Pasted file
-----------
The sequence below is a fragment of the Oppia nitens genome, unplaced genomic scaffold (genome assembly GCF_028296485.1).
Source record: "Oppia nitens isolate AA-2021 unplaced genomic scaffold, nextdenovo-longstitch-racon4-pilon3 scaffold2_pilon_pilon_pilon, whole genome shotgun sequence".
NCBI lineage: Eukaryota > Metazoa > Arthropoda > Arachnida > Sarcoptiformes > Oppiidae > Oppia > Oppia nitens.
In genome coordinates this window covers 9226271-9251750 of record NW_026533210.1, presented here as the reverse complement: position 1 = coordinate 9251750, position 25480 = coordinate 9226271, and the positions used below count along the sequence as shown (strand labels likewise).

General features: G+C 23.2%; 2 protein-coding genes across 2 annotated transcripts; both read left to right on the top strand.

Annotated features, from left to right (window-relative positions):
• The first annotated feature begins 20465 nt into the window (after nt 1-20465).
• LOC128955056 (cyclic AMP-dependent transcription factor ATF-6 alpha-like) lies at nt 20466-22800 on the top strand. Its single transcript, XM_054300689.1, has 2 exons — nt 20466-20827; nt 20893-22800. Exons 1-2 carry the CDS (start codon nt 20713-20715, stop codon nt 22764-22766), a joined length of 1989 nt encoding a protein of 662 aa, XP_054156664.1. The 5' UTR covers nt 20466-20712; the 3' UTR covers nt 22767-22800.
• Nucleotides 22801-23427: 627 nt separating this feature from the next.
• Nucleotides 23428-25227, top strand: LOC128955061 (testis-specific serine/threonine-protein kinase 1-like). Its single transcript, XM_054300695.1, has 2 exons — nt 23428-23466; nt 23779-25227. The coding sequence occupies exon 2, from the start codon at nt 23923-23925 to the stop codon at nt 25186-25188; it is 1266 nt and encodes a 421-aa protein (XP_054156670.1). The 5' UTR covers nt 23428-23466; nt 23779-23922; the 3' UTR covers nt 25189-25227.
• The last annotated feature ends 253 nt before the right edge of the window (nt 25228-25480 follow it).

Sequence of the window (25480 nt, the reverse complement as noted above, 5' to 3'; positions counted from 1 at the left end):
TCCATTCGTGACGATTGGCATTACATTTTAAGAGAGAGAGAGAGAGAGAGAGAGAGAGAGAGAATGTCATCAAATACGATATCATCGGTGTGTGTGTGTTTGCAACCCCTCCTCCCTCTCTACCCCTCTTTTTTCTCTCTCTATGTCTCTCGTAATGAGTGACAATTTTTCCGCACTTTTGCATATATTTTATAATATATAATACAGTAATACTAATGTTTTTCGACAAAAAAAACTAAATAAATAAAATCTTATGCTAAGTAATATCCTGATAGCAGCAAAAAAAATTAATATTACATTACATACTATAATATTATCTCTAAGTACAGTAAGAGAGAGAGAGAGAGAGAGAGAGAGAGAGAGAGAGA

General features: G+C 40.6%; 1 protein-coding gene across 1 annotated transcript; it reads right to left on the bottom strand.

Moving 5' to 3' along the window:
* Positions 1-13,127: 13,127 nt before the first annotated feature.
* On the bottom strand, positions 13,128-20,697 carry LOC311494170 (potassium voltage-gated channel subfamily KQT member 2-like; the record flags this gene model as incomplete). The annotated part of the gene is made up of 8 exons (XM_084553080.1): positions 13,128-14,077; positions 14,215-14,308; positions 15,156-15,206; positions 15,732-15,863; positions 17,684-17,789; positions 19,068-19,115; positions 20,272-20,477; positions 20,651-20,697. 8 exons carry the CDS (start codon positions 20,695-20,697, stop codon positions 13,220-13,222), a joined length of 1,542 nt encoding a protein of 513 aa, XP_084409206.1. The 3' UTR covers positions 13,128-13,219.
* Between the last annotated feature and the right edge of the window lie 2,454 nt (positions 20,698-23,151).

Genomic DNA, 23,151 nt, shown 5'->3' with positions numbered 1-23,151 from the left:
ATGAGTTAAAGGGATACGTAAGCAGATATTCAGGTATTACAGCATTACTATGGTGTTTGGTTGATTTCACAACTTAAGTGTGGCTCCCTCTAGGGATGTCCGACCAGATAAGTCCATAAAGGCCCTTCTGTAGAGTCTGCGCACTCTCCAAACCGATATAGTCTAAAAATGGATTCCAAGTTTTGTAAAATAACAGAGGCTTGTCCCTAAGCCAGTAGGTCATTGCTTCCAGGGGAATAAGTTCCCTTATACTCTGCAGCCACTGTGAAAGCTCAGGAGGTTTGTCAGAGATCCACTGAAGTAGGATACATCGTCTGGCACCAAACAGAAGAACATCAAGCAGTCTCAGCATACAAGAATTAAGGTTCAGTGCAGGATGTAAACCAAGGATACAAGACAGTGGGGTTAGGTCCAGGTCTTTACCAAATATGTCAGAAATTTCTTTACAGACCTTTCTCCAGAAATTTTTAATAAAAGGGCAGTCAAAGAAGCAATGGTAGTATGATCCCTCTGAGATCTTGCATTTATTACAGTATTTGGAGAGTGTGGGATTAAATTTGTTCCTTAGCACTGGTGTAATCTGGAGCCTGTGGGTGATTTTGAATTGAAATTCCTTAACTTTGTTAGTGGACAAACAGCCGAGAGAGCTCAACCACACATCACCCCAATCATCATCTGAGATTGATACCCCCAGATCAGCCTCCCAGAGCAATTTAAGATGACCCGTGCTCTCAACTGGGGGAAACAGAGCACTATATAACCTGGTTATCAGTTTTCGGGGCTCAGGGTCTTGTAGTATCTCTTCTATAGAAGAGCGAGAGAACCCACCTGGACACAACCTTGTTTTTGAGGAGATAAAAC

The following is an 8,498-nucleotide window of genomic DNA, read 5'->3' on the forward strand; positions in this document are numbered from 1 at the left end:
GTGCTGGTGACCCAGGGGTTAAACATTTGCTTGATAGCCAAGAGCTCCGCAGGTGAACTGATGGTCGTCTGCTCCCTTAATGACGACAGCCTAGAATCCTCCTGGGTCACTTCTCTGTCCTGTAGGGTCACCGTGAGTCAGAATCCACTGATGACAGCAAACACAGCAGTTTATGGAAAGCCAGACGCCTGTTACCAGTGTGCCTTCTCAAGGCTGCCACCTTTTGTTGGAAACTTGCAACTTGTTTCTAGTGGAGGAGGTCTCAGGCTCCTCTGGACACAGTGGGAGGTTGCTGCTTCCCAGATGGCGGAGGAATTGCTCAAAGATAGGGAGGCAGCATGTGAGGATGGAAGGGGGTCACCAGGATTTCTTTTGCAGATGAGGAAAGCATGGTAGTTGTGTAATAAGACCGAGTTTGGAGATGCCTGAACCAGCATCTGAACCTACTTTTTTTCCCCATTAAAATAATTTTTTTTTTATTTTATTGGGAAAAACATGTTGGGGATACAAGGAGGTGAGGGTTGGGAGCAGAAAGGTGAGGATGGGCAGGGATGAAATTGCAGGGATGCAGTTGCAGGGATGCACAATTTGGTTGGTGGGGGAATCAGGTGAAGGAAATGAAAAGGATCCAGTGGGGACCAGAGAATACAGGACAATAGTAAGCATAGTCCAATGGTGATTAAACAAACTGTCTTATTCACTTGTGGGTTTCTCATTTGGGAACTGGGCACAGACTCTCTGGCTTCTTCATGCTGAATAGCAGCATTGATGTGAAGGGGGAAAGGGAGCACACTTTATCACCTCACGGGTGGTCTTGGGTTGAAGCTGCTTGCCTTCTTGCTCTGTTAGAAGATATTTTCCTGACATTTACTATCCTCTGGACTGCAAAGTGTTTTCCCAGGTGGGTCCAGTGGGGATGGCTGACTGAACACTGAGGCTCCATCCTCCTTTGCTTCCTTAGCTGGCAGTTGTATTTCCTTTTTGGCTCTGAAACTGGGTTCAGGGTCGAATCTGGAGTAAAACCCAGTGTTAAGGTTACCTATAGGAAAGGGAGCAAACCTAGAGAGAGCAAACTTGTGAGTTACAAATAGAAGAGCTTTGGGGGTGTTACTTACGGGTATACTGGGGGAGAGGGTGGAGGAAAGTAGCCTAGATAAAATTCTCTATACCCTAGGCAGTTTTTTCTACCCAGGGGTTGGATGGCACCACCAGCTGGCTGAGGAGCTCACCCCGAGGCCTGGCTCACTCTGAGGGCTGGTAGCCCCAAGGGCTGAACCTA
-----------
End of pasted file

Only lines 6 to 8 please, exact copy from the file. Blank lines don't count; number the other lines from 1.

Annotated features, from left to right (window-relative positions):
• The first annotated feature begins 20465 nt into the window (after nt 1-20465).
• LOC128955056 (cyclic AMP-dependent transcription factor ATF-6 alpha-like) lies at nt 20466-22800 on the top strand. Its single transcript, XM_054300689.1, has 2 exons — nt 20466-20827; nt 20893-22800. Exons 1-2 carry the CDS (start codon nt 20713-20715, stop codon nt 22764-22766), a joined length of 1989 nt encoding a protein of 662 aa, XP_054156664.1. The 5' UTR covers nt 20466-20712; the 3' UTR covers nt 22767-22800.